Confounding Crests

A year has passed since we began undertaking our detective work on the original books from the St Ignatius College library. Over that time we have been able to share some fascinating discoveries with you. In the third volume of Ranke’s Lives of the Popes we encountered an inscription from a Union soldier who decided to take some souvenirs from the home of a fleeing Confederate minister (and whose story we have been able to reconstruct thanks to the help of our readers!) In a 1471 edition of Pliny we discovered evidence of previous ownership by the Duke of Sussex, sixth son of George III, a collector and notorious spendthrift. Yet rarely have we written about our failures. Perhaps “failure” is too strong a word. Sometimes our efforts come up against dead ends, and there is little that can seemingly be done about it …

This was such a situation just this past month when I discovered this bookplate inside the cover of the first volume of James Stuart’s Three Years in North America (Edinburgh, 1833):

The bookplate that eludes identification!

The bookplate that eludes identification!

I decided the way to track down the previous owner might be through the heraldic crest.  After preliminary research, I thought it to be the crest of the Devonshire family from England as it matched one of their symbols. When I contacted the estate’s archivist, however, he confirmed for me that the bookplate did not belong to the Devonshire family. I spoke with him for a while and discovered that there were a hundred ways to decide whether a crest did not belong to a family, but there are very few ways to confirm who it does belong to. These crests can differ in very subtle ways such as the positioning of the animals, the number of antlers, and a thousand other ways. With the number of royal families, they would run out of the noble animals pretty fast if they were unable to differentiate in that way. I suppose this is why very few families adopt a gopher as their symbol.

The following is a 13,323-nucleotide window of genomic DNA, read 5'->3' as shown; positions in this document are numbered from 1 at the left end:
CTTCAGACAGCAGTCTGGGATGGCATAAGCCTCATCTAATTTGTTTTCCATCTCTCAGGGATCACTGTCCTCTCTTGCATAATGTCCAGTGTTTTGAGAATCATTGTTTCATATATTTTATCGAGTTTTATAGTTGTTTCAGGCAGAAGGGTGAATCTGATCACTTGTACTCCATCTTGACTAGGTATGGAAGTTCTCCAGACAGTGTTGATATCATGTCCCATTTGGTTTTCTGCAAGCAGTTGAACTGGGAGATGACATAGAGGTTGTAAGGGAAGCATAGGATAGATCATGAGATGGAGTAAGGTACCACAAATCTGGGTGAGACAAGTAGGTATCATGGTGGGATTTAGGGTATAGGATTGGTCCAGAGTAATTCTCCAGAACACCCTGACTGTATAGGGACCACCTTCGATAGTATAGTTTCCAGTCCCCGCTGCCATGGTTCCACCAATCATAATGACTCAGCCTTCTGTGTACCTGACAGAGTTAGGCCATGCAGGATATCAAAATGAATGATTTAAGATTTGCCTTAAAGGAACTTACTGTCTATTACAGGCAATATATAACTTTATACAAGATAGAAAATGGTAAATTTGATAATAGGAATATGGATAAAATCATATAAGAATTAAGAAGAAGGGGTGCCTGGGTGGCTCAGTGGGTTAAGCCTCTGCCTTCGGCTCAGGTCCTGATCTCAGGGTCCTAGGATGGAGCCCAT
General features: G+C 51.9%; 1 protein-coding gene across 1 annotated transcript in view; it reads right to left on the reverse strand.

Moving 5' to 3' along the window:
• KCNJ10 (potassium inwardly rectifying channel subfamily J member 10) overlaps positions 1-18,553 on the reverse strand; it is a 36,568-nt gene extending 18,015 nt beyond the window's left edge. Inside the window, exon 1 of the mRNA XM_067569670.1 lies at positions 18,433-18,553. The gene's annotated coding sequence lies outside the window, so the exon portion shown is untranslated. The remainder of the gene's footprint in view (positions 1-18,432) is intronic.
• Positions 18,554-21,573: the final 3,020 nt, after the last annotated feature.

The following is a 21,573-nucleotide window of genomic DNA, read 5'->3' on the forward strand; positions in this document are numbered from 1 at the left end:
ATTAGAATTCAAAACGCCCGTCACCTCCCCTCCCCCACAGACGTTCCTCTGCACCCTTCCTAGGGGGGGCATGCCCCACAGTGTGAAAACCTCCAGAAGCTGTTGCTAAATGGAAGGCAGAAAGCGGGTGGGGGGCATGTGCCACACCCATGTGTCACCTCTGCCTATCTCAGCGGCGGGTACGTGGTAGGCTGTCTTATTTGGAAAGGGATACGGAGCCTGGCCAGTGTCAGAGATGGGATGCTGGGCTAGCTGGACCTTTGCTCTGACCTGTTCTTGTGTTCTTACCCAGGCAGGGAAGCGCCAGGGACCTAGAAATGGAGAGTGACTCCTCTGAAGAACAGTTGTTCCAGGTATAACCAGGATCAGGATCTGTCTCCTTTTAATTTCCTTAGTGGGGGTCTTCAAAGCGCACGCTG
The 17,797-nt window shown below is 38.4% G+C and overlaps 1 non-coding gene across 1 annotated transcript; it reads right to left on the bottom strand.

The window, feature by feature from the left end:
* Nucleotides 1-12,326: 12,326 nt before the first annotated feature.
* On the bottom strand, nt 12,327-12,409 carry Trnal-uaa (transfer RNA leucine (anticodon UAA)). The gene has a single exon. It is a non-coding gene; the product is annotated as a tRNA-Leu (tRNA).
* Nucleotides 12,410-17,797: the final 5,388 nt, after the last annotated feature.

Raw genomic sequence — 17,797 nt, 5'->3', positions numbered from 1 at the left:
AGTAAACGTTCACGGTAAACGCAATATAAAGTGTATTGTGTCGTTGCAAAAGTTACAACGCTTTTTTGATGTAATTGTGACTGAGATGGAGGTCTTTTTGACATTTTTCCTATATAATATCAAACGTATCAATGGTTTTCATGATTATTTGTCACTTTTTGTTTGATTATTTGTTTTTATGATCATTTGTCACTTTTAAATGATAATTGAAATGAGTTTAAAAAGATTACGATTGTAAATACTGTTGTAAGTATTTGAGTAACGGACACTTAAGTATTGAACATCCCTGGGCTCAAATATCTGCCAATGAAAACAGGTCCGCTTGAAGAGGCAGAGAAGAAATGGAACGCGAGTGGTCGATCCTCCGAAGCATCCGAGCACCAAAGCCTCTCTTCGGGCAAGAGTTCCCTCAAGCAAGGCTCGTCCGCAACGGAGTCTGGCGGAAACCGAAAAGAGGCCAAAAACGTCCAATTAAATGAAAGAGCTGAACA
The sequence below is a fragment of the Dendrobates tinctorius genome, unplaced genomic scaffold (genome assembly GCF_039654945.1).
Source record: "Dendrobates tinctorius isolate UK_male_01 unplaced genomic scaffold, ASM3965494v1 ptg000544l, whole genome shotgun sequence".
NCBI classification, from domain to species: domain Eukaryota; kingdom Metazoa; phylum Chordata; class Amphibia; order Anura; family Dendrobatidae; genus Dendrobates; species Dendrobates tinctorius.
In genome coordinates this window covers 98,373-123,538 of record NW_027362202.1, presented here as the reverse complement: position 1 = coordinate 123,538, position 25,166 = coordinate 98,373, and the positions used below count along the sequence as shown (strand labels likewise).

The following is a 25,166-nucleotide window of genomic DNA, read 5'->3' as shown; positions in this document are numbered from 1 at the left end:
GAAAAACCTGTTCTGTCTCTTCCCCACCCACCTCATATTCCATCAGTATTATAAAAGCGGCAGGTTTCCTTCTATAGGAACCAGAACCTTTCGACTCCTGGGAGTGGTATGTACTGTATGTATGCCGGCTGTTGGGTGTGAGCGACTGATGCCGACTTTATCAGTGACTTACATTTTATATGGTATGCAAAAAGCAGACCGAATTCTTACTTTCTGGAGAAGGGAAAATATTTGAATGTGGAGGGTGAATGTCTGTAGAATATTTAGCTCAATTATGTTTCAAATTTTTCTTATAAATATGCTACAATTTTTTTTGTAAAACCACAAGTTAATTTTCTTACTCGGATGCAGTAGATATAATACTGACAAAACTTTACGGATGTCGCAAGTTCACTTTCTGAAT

After further research, I found that anyone could have put this crest into our book as the U.S. did not care to police the use of family crests or symbols. Anyone could have adopted these three stags as their personal symbol when they owned the book. Ultimately, I spent a good ten hours with this book, and came up with few results. The experience, though, was still important. I found out more than I could ever need to know concerning family crests and learned something new about the history of families in the U.S. So even though the search itself was fruitless, that does not mean it was worthless.

– Evan Thompson, JLPP Intern


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